The Monkey King in the American Canon

The Monkey King in the American Canon - COMPARATIVE...

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Unformatted text preview: COMPARATIVE LITERATURE STUDIES, Vol. 43, No. 3, 2006. Copyright 2006 The Pennsylvania State University, University Park, PA. 355 THE MONKEY KING IN THE AMERICAN CANON: PATRICIA CHAO AND GERALD VIZENORS USE OF AN ICONIC CHINESE CHARACTER J. Stephen Pearson The past few decades have seen the incorporation into American life of one of the most popular fi gures in Chinese culture: Sun Wukong, the Monkey King. The stories of Monkey and his companions, Sandy, Pigsy and the Buddhist monk Tripitaka, have circulated throughout China for centuries, being told and re-told in numerous oral traditions, written texts, theatrical and operatic performances, movies and television series. In America, the Monkey stories have recently been re-told by David Kherdian, appropriated by Mark Salzman, and adapted both as a serial comic for adults by Milo Manara and Silverio Pisu, and as a childrens story by Aaron Shepard, while Monkey himself has shown up as a character in a Sesame Street TV special and as an Offi ce Assistant for Microsoft Offi ce. 1 The Monkey tradition is also being established within the American literary canon (that idealized collection of Americas most important books, purportedly determined by academics and critics but more plausibly established and updated by major authors through their own literary infl uences) thanks in large part to the publication of three critically lauded novels from high-caliber authors: Ger- ald Vizenors Griever: An American Monkey King in China, which won the 1986 Fiction Collective Prize and the 1988 American Book Award; Maxine Hong Kingstons Tripmaster Monkey: His Fake Book, which won the 1990 PEN USA-West Award; and Patricia Chaos Monkey King, which received favorable reviews and was a fi nalist for the Barnes and Noble Discover Great Writers Award. 2 Vizenor and Kingston are well-established writers whose works are routinely studied in universities, while Chao is a promising young novelist who represents the next generation of Asian American writers. As 356 C O M P A R A T I V E L I T E R A T U R E S T U D I E S will be seen, these three authors use the Monkey tradition in sophisticated but radically different ways. For this reason, they form a convenient set with which to examine the ways non-Western literary traditions can be integrated into American literature; specifi cally, the authors take the character of Mon- key and either imitate, parallel, or invert him. The Monkey Tradition At this point, a summary of the Monkey story is useful. What is here called the Monkey tradition refers to a family of legendary stories that grew up around a historical incident from the seventh century: the journey taken by the Chinese Buddhist monk Xuanzang (also spelled Hsan-tsang, but usually referred to by his Buddhist name, Tripitaka) to bring Buddhist scriptures from India to China. Over the centuries, the stories were expanded to include a set of three magical disciplesMonkey, Sandy and Pigsy. Several versions of set of three magical disciplesMonkey, Sandy and Pigsy....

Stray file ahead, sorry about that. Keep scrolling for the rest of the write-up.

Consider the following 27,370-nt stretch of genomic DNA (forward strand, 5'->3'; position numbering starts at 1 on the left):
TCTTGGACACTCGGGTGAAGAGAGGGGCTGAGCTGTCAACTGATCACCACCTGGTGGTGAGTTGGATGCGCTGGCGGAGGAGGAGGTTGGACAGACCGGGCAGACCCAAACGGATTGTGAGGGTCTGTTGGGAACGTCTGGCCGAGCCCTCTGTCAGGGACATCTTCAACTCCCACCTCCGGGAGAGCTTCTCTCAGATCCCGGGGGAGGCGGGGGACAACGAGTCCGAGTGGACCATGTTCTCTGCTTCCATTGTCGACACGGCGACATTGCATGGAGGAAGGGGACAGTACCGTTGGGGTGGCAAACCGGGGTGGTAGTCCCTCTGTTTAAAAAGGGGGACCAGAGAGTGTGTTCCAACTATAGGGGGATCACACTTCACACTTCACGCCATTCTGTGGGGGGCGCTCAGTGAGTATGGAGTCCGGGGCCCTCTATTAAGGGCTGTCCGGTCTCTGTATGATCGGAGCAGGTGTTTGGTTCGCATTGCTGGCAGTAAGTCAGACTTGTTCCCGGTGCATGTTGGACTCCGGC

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The Monkey King in the American Canon - COMPARATIVE...

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